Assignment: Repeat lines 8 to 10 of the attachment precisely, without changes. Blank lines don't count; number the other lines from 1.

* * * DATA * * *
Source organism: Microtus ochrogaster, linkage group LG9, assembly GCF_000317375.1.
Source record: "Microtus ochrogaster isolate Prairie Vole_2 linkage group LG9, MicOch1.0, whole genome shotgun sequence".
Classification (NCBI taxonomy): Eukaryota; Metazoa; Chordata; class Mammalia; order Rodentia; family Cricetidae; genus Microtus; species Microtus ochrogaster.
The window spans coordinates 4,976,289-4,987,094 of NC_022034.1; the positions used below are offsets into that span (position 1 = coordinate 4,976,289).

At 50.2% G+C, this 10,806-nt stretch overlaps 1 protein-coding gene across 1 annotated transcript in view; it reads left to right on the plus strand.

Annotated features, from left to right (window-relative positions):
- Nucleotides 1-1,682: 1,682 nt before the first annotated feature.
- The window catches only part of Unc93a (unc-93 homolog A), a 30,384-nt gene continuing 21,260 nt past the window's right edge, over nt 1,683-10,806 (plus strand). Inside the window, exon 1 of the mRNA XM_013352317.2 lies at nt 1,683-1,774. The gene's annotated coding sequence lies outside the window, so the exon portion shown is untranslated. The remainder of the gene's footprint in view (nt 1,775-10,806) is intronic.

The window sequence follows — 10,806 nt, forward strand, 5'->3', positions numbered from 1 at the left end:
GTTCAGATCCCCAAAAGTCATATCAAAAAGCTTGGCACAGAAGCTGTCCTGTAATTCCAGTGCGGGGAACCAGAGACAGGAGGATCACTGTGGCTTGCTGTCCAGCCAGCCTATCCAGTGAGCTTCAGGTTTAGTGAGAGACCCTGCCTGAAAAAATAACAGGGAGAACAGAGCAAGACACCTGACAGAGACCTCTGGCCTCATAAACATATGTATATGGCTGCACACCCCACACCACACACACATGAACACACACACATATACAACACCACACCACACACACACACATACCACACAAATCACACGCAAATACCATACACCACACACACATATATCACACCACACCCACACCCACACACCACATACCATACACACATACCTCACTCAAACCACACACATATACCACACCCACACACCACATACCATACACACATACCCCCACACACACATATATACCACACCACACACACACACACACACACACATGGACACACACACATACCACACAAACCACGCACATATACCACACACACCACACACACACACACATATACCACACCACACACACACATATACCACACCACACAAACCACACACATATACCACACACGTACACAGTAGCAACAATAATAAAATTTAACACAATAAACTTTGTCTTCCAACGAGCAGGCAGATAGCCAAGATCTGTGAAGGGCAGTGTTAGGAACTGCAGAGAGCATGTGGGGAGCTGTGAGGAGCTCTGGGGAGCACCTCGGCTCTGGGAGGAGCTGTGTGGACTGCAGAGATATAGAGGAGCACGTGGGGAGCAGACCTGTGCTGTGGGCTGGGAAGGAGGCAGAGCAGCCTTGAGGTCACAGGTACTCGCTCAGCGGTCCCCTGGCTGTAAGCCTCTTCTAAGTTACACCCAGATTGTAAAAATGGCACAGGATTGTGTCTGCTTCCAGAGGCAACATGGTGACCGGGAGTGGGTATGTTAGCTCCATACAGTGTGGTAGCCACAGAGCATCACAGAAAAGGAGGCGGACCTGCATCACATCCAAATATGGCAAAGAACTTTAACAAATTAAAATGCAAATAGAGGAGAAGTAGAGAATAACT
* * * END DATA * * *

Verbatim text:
- The window catches only part of Unc93a (unc-93 homolog A), a 30,384-nt gene continuing 21,260 nt past the window's right edge, over nt 1,683-10,806 (plus strand). Inside the window, exon 1 of the mRNA XM_013352317.2 lies at nt 1,683-1,774. The gene's annotated coding sequence lies outside the window, so the exon portion shown is untranslated. The remainder of the gene's footprint in view (nt 1,775-10,806) is intronic.

The window sequence follows — 10,806 nt, forward strand, 5'->3', positions numbered from 1 at the left end:
GTTCAGATCCCCAAAAGTCATATCAAAAAGCTTGGCACAGAAGCTGTCCTGTAATTCCAGTGCGGGGAACCAGAGACAGGAGGATCACTGTGGCTTGCTGTCCAGCCAGCCTATCCAGTGAGCTTCAGGTTTAGTGAGAGACCCTGCCTGAAAAAATAACAGGGAGAACAGAGCAAGACACCTGACAGAGACCTCTGGCCTCATAAACATATGTATATGGCTGCACACCCCACACCACACACACATGAACACACACACATATACAACACCACACCACACACACACACATACCACACAAATCACACGCAAATACCATACACCACACACACATATATCACACCACACCCACACCCACACACCACATACCATACACACATACCTCACTCAAACCACACACATATACCACACCCACACACCACATACCATACACACATACCCCCACACACACATATATACCACACCACACACACACACACACACACACATGGACACACACACATACCACACAAACCACGCACATATACCACACACACCACACACACACACACATATACCACACCACACACACACATATACCACACCACACAAACCACACACATATACCACACACGTACACAGTAGCAACAATAATAAAATTTAACACAATAAACTTTGTCTTCCAACGAGCAGGCAGATAGCCAAGATCTGTGAAGGGCAGTGTTAGGAACTGCAGAGAGCATGTGGGGAGCTGTGAGGAGCTCTGGGGAGCACCTCGGCTCTGGGAGGAGCTGTGTGGACTGCAGAGATATAGAGGAGCACGTGGGGAGCAGACCTGTGCTGTGGGCTGGGAAGGAGGCAGAGCAGCCTTGAGGTCACAGGTACTCGCTCAGCGGTCCCCTGGCTGTAAGCCTCTTCTAAGTTACACCCAGATTGTAAAAATGGCACAGGATTGTGTCTGCTTCCAGAGGCAACATGGTGACCGGGAGTGGGTATGTTAGCTCCATACAGTGTGGTAGCCACAGAGCATCACAGAAAAGGAGGCGGACCTGCATCACATCCAAATATGGCAAAGAACTTTAACAAATTAAAATGCAAATAGAGGAGAAGTAGAGAATAACT